He also said the cost for delays would ultimately be subjective. In a contract, the penalties (if any) for delays would need to be spelled out ahead of time.
Does Metal Toad's plan sound too good to be true? Metal Toad told the governor it's willing to put its money where its mouth is. If Metal Toad can't pull off the job in time, the company promises to give every cent back to Oregon taxpayers.
"A fixed-price bid, money back guarantee for a tenth of the cost that was spent and actually being able to deliver on time and doing what you're saying you're going to," Lippincott said. "I want to see those kinds of choices being made by the governor."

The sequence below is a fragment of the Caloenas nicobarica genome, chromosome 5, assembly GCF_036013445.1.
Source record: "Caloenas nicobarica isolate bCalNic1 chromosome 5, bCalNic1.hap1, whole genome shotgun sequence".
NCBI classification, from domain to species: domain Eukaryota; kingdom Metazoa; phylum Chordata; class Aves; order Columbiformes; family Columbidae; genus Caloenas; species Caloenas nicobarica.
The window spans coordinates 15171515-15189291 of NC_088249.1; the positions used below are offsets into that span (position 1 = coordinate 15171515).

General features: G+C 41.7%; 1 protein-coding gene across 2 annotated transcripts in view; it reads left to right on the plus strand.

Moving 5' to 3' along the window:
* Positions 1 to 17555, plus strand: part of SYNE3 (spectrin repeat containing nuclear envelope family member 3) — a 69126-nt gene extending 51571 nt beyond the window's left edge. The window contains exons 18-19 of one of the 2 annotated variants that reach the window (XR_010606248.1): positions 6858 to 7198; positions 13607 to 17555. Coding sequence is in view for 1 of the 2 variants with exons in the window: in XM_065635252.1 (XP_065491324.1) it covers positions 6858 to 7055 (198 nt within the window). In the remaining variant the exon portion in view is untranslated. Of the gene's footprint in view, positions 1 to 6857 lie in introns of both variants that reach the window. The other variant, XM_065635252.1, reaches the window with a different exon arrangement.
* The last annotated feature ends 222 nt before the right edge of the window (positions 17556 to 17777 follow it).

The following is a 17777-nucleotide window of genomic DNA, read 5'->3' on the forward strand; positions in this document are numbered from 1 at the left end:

Full coverage of the troubled Cover Oregon website:Watch: Your Voice Your Future Town Hall: Cover Oregon Cover Oregon confessions: Are they playing games with your health? New report answers many Cover Oregon questions - often for second time Cover Oregon directory Goldberg resigns; Governor releases investigation findings Cover Oregon: Still pushing for deadline extension Oregon tied for last in nation for young-adult health-insurance sign-ups Cover Oregon: Apply now if you want health insurance this year Federal government announces Cover Oregon investigation Former Cover Oregon director says 'all of us' share blame for failures Top Cover Oregon official refuses to discuss Lawson resignation Official: Oracle not allowing Cover Oregon probe access to 6 employees Trouble with Cover Oregon? You may still get federal tax credits Cover Oregon website developer pulls 100 worker off project Ex-Cover Oregon website chief: 'I stuck to the talking points ... they were not accurate' High-level IT consultant on Cover Oregon: 'They didn't know what they were doing' New Cover Oregon allegations: 'If it's true, someone's going to prison.' Paging Dr. Kitzhaber: What did the governor know about Cover Oregon collapse? State rep., U.S. Senate candidate calls for the end of Cover Oregon Cover Oregon head: State might scrap all or part of failing website State lawmakers to grill Cover Oregon chief Family struggles to sign up for insurance through Cover Oregon First legal complaint filed over health enrollment mistakes Democratic state lawmaker believes Cover Oregon can be saved Contractor plans to examine why Cover Oregon failed 'We look like fools:' A history of Cover Oregon's failure State rep: Ditch Cover Oregon in favor of federal exchange Video: Exclusive Interview: Gov. John Kitzhaber - Cover Oregon 1/9/2014 Gov. denies prior knowledge of Cover Oregon failure, exits exclusive KATU interview Kitzhaber outlines Cover Oregon's next steps: 'I can't give you a date' Kitzhaber: Firm will review Cover Oregon failures Cover Oregon applications left in limbo? Man with cancer waiting on Cover Oregon, gets insured Man with cancer still waiting on Cover Oregon New calls for Cover Oregon to take responsibility for project failures Rocky King, director of troubled Cover Oregon, resigns Salem man says Cover Oregon error left him in health care limbo Some question if they'll be covered by Cover Oregon in the new year What doomed Cover Oregon? 'Mismanagement,' say former employees After resigning, Lawson not talking about Cover Oregon website failures Ore. health official in charge of building Cover Oregon website resigns Fewer enrollments challenge Oregon exchange budget Executive director of Cover Oregon taking medical leave Cover Oregon considers new solutions Kitzhaber calls for independent review of Cover Oregon New emails show Cover Oregon unraveling in days before launch Emails: Cover Oregon executive knew about website problems in May Cover Oregon complicated by state's grand vision